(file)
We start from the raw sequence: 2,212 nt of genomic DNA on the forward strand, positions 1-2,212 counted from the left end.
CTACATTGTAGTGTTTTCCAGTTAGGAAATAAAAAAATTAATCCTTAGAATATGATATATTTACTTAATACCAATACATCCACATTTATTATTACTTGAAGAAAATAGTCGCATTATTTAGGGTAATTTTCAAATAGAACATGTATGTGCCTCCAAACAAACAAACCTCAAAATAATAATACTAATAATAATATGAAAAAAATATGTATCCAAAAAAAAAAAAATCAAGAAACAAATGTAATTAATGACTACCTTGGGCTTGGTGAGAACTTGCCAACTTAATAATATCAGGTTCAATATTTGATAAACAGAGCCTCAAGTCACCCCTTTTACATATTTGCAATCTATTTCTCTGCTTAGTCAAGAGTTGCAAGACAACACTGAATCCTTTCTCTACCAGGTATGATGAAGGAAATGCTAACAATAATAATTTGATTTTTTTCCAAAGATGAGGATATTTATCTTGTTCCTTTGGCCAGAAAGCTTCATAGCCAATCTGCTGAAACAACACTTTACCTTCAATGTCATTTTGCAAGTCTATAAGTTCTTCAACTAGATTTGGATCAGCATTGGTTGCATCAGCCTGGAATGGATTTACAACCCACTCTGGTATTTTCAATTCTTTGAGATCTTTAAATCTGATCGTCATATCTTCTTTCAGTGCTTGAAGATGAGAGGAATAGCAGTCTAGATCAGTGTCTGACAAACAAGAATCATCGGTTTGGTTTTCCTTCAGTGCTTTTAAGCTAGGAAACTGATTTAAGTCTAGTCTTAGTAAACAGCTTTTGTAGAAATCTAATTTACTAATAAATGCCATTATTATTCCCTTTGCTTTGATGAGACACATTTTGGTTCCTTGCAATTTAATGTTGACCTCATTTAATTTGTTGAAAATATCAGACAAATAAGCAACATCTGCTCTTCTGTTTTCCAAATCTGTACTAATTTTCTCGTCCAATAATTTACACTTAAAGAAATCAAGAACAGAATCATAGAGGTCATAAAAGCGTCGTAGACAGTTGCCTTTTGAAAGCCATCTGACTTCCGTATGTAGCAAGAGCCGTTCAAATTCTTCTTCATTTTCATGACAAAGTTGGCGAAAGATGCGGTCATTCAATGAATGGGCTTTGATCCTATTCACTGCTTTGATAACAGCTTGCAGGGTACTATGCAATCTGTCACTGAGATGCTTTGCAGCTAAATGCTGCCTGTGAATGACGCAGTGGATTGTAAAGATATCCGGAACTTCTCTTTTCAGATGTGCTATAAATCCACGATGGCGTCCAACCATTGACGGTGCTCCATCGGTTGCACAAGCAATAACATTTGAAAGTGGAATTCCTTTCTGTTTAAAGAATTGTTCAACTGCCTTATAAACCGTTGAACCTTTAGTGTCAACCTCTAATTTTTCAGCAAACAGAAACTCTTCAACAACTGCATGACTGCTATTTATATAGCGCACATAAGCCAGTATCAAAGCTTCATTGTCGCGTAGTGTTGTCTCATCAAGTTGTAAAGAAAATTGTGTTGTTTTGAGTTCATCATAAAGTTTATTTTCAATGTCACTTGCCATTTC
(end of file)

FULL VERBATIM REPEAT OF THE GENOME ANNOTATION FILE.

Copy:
We start from the raw sequence: 2,212 nt of genomic DNA on the forward strand, positions 1-2,212 counted from the left end.
CTACATTGTAGTGTTTTCCAGTTAGGAAATAAAAAAATTAATCCTTAGAATATGATATATTTACTTAATACCAATACATCCACATTTATTATTACTTGAAGAAAATAGTCGCATTATTTAGGGTAATTTTCAAATAGAACATGTATGTGCCTCCAAACAAACAAACCTCAAAATAATAATACTAATAATAATATGAAAAAAATATGTATCCAAAAAAAAAAAAATCAAGAAACAAATGTAATTAATGACTACCTTGGGCTTGGTGAGAACTTGCCAACTTAATAATATCAGGTTCAATATTTGATAAACAGAGCCTCAAGTCACCCCTTTTACATATTTGCAATCTATTTCTCTGCTTAGTCAAGAGTTGCAAGACAACACTGAATCCTTTCTCTACCAGGTATGATGAAGGAAATGCTAACAATAATAATTTGATTTTTTTCCAAAGATGAGGATATTTATCTTGTTCCTTTGGCCAGAAAGCTTCATAGCCAATCTGCTGAAACAACACTTTACCTTCAATGTCATTTTGCAAGTCTATAAGTTCTTCAACTAGATTTGGATCAGCATTGGTTGCATCAGCCTGGAATGGATTTACAACCCACTCTGGTATTTTCAATTCTTTGAGATCTTTAAATCTGATCGTCATATCTTCTTTCAGTGCTTGAAGATGAGAGGAATAGCAGTCTAGATCAGTGTCTGACAAACAAGAATCATCGGTTTGGTTTTCCTTCAGTGCTTTTAAGCTAGGAAACTGATTTAAGTCTAGTCTTAGTAAACAGCTTTTGTAGAAATCTAATTTACTAATAAATGCCATTATTATTCCCTTTGCTTTGATGAGACACATTTTGGTTCCTTGCAATTTAATGTTGACCTCATTTAATTTGTTGAAAATATCAGACAAATAAGCAACATCTGCTCTTCTGTTTTCCAAATCTGTACTAATTTTCTCGTCCAATAATTTACACTTAAAGAAATCAAGAACAGAATCATAGAGGTCATAAAAGCGTCGTAGACAGTTGCCTTTTGAAAGCCATCTGACTTCCGTATGTAGCAAGAGCCGTTCAAATTCTTCTTCATTTTCATGACAAAGTTGGCGAAAGATGCGGTCATTCAATGAATGGGCTTTGATCCTATTCACTGCTTTGATAACAGCTTGCAGGGTACTATGCAATCTGTCACTGAGATGCTTTGCAGCTAAATGCTGCCTGTGAATGACGCAGTGGATTGTAAAGATATCCGGAACTTCTCTTTTCAGATGTGCTATAAATCCACGATGGCGTCCAACCATTGACGGTGCTCCATCGGTTGCACAAGCAATAACATTTGAAAGTGGAATTCCTTTCTGTTTAAAGAATTGTTCAACTGCCTTATAAACCGTTGAACCTTTAGTGTCAACCTCTAATTTTTCAGCAAACAGAAACTCTTCAACAACTGCATGACTGCTATTTATATAGCGCACATAAGCCAGTATCAAAGCTTCATTGTCGCGTAGTGTTGTCTCATCAAGTTGTAAAGAAAATTGTGTTGTTTTGAGTTCATCATAAAGTTTATTTTCAATGTCACTTGCCATTTC